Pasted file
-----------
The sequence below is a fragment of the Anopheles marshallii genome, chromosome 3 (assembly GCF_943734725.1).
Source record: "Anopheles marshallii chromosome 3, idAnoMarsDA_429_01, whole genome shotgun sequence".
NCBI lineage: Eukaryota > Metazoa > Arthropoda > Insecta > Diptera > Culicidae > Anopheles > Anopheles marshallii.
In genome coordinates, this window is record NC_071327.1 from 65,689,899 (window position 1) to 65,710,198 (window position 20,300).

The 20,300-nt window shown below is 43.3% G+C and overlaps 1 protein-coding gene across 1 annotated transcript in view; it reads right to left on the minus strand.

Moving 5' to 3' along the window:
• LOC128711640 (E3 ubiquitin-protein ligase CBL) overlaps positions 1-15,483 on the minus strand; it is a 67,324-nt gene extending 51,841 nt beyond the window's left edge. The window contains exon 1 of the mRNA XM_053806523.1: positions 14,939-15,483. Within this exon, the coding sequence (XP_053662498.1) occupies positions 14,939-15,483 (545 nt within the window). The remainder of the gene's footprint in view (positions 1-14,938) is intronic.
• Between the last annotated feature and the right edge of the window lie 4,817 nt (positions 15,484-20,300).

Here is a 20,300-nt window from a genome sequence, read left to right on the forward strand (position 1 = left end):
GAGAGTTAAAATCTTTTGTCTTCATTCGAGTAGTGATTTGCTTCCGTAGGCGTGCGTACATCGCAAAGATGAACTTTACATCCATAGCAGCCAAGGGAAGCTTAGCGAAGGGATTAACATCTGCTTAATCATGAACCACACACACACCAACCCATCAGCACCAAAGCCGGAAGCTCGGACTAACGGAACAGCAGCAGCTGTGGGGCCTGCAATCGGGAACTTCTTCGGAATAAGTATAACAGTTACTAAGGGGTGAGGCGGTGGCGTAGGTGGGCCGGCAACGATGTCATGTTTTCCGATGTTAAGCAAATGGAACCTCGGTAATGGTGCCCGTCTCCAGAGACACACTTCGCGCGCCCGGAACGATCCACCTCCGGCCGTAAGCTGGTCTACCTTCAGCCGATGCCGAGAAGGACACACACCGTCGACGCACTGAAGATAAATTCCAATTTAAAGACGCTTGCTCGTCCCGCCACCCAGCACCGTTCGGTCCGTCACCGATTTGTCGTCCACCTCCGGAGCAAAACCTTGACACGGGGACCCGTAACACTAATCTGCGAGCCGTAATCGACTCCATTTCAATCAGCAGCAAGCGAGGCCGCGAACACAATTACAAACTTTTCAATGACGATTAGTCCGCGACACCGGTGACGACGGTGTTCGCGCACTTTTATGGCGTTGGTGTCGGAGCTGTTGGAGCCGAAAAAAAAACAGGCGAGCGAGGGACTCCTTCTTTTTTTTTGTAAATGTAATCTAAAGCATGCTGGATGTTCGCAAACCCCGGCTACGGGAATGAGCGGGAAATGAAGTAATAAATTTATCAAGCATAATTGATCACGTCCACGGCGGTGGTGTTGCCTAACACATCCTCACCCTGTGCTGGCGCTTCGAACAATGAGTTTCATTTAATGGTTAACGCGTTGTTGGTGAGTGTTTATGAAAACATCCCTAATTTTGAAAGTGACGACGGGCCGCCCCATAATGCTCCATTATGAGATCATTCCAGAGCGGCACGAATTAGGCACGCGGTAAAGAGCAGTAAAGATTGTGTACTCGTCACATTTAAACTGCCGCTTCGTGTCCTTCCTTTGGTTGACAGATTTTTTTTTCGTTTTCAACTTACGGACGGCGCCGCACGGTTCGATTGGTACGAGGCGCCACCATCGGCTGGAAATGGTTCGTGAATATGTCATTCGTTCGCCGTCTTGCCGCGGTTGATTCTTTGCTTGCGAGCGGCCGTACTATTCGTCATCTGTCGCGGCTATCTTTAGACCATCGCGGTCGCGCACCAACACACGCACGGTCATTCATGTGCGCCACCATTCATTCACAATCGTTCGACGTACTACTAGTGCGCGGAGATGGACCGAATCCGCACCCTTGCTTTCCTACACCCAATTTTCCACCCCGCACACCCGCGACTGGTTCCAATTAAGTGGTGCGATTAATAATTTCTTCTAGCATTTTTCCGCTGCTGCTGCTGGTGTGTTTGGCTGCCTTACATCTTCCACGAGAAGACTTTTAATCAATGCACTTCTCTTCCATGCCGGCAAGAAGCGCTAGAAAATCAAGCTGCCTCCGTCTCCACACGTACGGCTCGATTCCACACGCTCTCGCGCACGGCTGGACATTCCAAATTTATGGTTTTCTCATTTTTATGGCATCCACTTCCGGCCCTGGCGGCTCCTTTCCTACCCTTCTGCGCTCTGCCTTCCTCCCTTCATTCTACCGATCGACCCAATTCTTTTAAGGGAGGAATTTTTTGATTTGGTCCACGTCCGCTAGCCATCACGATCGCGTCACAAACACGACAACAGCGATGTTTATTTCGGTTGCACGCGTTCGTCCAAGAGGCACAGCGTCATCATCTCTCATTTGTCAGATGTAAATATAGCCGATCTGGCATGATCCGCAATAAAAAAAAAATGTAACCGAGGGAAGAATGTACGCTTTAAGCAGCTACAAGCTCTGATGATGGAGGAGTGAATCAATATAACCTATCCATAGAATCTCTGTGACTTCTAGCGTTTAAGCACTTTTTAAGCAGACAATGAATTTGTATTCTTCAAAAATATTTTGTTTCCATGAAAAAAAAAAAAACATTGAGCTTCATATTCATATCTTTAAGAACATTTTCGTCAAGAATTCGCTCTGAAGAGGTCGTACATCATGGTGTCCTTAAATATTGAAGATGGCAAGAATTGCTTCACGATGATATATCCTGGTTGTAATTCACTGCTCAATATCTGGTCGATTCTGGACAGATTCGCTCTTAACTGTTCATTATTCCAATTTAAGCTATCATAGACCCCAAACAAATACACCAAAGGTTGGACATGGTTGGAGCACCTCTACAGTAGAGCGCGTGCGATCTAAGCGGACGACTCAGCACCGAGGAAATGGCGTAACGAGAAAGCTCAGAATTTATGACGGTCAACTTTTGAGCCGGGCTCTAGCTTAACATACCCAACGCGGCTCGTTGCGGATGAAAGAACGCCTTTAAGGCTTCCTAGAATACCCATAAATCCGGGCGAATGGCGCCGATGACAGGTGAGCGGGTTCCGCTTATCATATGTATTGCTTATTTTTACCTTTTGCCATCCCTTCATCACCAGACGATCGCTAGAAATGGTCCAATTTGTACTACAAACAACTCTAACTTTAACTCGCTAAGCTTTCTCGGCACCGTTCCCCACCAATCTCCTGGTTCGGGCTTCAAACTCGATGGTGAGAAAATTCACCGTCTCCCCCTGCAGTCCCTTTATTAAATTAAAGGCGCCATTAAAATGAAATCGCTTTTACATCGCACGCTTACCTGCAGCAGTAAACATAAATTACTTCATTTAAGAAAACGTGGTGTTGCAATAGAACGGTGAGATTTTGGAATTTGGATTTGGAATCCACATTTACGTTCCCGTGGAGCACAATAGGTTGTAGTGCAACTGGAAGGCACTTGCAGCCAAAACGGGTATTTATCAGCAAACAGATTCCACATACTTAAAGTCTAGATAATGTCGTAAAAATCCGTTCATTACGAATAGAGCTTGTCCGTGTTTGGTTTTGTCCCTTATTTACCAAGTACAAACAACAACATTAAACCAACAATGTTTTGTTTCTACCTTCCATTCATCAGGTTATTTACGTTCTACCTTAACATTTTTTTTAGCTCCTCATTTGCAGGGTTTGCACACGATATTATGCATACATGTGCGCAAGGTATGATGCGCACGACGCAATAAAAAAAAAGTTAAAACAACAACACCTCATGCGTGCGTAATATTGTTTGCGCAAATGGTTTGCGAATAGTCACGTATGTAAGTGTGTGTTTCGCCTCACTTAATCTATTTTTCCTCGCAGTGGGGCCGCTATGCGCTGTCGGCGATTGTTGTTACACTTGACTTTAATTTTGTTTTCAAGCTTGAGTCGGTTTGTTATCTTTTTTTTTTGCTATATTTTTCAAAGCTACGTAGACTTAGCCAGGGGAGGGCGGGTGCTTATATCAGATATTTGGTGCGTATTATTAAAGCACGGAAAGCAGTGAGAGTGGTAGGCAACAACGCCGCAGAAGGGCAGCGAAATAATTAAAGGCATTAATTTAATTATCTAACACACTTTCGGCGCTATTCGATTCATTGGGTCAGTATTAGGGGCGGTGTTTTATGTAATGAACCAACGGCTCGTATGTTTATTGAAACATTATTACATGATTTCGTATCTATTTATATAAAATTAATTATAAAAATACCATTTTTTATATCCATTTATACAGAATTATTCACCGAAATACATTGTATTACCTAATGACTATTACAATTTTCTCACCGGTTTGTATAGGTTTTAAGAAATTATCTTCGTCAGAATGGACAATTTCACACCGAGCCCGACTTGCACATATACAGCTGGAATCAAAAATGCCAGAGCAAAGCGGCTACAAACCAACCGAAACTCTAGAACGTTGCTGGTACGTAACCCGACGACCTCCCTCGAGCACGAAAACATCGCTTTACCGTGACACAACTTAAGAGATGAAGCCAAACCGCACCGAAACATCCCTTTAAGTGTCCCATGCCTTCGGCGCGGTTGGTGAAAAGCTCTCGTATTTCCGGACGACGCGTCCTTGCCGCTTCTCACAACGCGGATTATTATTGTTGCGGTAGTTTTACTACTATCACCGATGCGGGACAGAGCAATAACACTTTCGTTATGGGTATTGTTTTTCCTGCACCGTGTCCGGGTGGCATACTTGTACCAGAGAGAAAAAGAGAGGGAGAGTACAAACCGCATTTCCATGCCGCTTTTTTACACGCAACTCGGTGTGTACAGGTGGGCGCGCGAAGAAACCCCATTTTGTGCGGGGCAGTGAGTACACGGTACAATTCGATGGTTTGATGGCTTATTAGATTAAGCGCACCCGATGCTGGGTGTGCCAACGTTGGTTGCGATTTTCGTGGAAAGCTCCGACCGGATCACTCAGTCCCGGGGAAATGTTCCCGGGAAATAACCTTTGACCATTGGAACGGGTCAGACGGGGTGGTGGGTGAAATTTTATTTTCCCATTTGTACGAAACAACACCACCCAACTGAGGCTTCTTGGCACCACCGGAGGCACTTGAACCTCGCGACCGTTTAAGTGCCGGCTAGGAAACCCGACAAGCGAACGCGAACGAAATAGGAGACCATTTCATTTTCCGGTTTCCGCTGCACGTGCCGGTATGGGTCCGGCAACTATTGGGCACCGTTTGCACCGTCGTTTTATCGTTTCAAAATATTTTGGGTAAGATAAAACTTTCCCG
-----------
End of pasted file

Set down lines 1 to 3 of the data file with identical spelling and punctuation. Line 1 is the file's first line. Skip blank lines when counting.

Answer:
The sequence below is a fragment of the Anopheles marshallii genome, chromosome 3 (assembly GCF_943734725.1).
Source record: "Anopheles marshallii chromosome 3, idAnoMarsDA_429_01, whole genome shotgun sequence".
NCBI lineage: Eukaryota > Metazoa > Arthropoda > Insecta > Diptera > Culicidae > Anopheles > Anopheles marshallii.